Lineage is available on Amazon.

The Courage to Write, with Elesha Teskey

Fear of the unknown haunts our steps at the start of any adventure . A skydiver’s parachute might not open. A rock climber might fall. The horse might bite and kick.

Writing is no different.

Today, Elesha Teskey is here to share her personal experience about what it means to have courage as a writer. It’s the perfect message for all of you endeavoring to start new projects here in the new year.


Photo by Oliver Cole on Unsplash

Courage to Write

Writing is hard. If you’re a writer, you know that. It’s hard enough to come up with a story, string it together into something entertaining, then sit down and craft those ideas into something that other people will enjoy, but add the fear we all feel into the equation and it’s enough to make you quit some days.

When I first started writing, I just wrote. I knew enough about telling stories that it wasn’t terrible, it also wasn’t great, but we all have to start somewhere. As I progressed on the journey, I learned more (as one hopefully does). One would think that more knowledge would lead to it being easier to craft a story. It hasn’t. I found myself worrying about everything. What if my character is too unlikable? What if there’s no market for this story? What if I put a comma in the wrong spot? What if my word count is too high or too low? Sometimes the self-doubt is paralyzing.

This issue has been on my mind a lot lately. I miss the days when I put words on the page and wrote in blissful ignorance. What I’ve learned on my journey has helped me grow, I can’t unlearn it. What I want to do this year, is use what I know and write without fear. There are certain things that are important to keep in mind, like pacing and word count, but it’s okay to let some of the other stuff fall away while I write. I was listening to the audiobook for View From The Cheap Seatsby Neil Gaiman. He mentions that he writes stories for himself, stories he wants to hear, and people happen to like them. Now, writing that way won’t lead us all to Neil Gaiman status (if only), but it will make us a lot happier.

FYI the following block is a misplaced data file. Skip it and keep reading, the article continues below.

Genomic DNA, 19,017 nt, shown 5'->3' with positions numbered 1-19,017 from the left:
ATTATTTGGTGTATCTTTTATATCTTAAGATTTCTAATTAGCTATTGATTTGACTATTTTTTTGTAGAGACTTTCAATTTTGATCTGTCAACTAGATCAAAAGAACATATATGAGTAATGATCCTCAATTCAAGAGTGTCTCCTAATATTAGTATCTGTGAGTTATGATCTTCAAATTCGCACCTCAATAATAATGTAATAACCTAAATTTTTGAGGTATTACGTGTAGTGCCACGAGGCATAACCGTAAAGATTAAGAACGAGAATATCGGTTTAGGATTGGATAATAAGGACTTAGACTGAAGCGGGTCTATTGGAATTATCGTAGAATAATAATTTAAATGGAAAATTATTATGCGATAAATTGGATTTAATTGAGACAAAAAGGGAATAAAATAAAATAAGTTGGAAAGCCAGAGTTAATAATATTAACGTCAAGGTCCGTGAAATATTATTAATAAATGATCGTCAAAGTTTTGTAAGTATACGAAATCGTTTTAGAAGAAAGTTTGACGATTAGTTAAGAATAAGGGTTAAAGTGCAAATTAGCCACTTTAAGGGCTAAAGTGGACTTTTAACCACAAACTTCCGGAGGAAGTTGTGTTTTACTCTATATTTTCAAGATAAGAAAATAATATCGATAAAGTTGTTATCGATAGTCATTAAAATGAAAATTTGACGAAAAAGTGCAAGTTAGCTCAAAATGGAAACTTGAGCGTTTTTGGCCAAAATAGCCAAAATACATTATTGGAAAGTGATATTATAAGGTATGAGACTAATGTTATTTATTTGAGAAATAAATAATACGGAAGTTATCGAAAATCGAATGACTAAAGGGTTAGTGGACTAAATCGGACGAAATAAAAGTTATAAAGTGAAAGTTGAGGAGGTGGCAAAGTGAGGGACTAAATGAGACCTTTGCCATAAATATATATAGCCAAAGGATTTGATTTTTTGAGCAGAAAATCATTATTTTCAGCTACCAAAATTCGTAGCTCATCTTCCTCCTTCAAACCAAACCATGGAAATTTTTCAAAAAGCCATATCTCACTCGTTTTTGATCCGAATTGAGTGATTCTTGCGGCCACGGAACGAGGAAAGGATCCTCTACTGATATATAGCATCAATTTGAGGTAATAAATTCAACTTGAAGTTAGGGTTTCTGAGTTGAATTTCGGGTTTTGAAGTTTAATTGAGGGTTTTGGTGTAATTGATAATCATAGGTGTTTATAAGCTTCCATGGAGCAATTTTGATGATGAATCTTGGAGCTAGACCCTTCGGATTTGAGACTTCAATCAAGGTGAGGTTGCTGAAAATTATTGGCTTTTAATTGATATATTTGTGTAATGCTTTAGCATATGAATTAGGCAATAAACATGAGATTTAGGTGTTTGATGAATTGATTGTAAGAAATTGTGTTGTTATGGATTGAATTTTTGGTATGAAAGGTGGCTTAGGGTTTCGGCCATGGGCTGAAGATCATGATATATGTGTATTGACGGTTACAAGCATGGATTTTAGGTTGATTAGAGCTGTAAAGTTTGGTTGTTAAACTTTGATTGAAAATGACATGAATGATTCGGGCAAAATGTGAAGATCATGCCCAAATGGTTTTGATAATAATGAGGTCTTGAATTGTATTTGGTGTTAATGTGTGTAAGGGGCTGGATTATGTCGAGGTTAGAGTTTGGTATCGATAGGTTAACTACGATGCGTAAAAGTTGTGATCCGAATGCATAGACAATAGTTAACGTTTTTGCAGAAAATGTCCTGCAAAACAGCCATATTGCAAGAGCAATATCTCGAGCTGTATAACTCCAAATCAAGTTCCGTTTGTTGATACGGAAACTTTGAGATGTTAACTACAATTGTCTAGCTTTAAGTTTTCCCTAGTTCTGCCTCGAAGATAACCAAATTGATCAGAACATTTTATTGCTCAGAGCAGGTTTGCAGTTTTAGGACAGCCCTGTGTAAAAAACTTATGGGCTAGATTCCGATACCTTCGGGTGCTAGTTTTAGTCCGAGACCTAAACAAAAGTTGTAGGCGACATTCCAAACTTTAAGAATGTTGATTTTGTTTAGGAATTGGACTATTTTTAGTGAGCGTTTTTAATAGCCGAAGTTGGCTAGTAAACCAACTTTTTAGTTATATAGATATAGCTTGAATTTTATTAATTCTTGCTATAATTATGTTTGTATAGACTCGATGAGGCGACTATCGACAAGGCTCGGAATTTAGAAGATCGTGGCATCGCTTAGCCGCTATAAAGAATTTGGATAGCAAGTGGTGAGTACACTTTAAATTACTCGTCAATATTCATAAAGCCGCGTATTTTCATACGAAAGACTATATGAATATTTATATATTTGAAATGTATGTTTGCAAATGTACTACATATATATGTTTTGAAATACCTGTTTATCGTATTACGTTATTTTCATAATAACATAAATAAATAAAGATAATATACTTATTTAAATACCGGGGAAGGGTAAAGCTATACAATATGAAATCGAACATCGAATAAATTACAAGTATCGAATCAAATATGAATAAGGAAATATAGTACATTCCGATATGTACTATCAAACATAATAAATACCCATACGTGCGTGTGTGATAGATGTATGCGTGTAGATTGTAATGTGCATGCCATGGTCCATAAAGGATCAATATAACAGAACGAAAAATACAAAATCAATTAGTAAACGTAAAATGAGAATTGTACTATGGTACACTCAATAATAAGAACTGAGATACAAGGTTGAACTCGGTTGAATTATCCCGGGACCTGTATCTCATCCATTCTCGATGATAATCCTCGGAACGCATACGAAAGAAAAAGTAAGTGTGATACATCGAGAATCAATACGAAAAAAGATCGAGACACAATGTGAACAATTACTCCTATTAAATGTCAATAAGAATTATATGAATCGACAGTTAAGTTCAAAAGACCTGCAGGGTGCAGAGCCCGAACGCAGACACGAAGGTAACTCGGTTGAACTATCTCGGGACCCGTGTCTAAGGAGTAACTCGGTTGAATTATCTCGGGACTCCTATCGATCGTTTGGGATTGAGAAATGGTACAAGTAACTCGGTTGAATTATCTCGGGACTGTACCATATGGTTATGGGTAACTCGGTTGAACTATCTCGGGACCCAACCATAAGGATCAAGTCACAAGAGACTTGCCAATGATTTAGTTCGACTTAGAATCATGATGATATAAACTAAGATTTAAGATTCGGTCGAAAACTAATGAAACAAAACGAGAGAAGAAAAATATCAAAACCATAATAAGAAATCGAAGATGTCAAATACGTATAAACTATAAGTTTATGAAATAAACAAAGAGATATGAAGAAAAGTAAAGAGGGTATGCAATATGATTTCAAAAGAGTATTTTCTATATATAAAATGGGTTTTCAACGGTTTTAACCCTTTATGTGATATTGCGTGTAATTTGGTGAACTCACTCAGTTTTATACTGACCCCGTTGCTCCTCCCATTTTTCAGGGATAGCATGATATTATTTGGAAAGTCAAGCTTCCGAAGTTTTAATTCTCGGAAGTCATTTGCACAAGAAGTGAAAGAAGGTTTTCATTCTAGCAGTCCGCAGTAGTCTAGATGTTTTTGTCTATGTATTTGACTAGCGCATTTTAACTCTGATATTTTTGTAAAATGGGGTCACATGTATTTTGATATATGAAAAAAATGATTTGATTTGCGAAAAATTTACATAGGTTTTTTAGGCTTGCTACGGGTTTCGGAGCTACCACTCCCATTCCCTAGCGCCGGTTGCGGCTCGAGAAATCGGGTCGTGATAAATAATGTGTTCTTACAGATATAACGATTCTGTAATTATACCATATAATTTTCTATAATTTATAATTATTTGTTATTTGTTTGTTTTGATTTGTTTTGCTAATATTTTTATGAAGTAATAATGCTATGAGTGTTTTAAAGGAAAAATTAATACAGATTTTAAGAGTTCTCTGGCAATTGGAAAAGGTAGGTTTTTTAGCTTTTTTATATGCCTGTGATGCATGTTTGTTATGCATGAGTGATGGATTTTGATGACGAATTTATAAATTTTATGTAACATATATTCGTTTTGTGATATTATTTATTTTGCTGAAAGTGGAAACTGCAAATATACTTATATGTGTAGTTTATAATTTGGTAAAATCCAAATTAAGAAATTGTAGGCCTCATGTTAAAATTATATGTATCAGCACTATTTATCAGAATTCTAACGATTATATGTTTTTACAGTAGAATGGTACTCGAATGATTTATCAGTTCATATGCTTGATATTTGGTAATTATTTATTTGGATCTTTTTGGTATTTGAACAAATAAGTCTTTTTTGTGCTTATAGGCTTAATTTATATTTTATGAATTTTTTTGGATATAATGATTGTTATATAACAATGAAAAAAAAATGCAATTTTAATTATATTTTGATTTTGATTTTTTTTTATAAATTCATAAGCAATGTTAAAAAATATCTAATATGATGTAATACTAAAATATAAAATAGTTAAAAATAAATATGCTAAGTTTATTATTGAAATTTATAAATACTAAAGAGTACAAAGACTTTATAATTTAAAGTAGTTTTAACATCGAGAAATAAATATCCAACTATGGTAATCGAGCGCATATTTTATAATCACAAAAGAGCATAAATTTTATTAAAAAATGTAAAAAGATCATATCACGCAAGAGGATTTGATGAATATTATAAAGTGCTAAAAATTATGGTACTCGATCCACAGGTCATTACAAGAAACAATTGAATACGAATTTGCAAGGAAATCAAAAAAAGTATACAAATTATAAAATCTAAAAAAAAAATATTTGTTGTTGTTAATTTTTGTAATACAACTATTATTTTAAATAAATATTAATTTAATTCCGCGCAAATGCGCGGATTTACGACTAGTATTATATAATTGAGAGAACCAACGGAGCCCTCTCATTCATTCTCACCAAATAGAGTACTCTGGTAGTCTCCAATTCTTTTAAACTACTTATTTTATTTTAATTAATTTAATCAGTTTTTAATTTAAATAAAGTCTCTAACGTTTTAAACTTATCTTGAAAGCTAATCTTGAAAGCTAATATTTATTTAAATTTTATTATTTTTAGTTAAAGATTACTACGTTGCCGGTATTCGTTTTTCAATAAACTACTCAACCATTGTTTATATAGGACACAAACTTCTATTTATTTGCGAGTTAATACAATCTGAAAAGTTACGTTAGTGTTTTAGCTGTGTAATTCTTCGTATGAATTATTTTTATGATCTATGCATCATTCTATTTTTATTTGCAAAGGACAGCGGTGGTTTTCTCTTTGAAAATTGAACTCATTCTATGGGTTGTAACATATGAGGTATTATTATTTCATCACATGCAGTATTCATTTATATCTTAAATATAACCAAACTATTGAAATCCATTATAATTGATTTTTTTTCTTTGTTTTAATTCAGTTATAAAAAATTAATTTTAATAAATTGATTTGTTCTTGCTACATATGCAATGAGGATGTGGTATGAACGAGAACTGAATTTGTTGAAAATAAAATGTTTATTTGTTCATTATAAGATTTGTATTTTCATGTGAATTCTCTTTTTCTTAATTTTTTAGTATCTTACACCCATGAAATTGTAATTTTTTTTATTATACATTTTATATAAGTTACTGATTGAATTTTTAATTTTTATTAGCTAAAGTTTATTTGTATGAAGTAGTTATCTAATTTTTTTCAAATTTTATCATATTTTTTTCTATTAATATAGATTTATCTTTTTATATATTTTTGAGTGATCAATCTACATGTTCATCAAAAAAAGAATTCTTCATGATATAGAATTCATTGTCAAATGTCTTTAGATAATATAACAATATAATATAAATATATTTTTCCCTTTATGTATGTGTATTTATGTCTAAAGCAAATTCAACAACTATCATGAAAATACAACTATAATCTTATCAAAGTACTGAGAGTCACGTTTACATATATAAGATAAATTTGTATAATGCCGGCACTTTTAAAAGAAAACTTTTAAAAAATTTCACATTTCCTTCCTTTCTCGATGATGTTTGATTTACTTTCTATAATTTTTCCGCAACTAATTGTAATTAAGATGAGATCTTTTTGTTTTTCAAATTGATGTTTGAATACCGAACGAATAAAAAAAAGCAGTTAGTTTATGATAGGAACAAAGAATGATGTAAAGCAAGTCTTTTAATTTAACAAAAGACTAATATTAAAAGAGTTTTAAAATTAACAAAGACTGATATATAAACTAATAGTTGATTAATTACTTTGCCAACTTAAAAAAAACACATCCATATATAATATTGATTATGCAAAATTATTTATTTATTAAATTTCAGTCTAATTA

If you have a story burning inside you, write it. Don’t hold back. Allow your imagination to go where it will. I’m not saying you’ll end up with a masterpiece, but your end product will be more authentic, which makes your story unique.

The Fabulous Elesha Teskey

About Elesha

Elesha lives her life surrounded by books. She managed to land a job as a librarian a few years ago, which allows her to discuss books all day. In the evening, she writes dark stories that often involve magic and monsters. She also helps put other people’s books into the world in her role as publicist for Pen & Kink Publishing (www.penandkinkpub.com). When not doing bookish things, she tries to find time to read Tarot cards and watch Supernatural between her parental duties.

You can find her at her blog and on Twitter

Pen & Kink Publishing (www.penandkinkpub.com) is a micro publisher run by editor-in-chief Cori Vidae. I was lucky enough to have been brought on board as publicist when Cori launched the press. I’m so lucky to get to help people launch their books. We have released some great titles over the last three years, everything from hot and steamy romance to sweet stories, from creepy to cowboys. Check out our books, I’m sure you’ll see something interesting.

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Hi, Jodi here. I’m so glad you stopped by. The message Elesha shared is so important, not only for writers, but for everyone who needs a little boost of encouragement. I’d love to hear about your projects and what helps you be brave down in the comments – I will always comment back.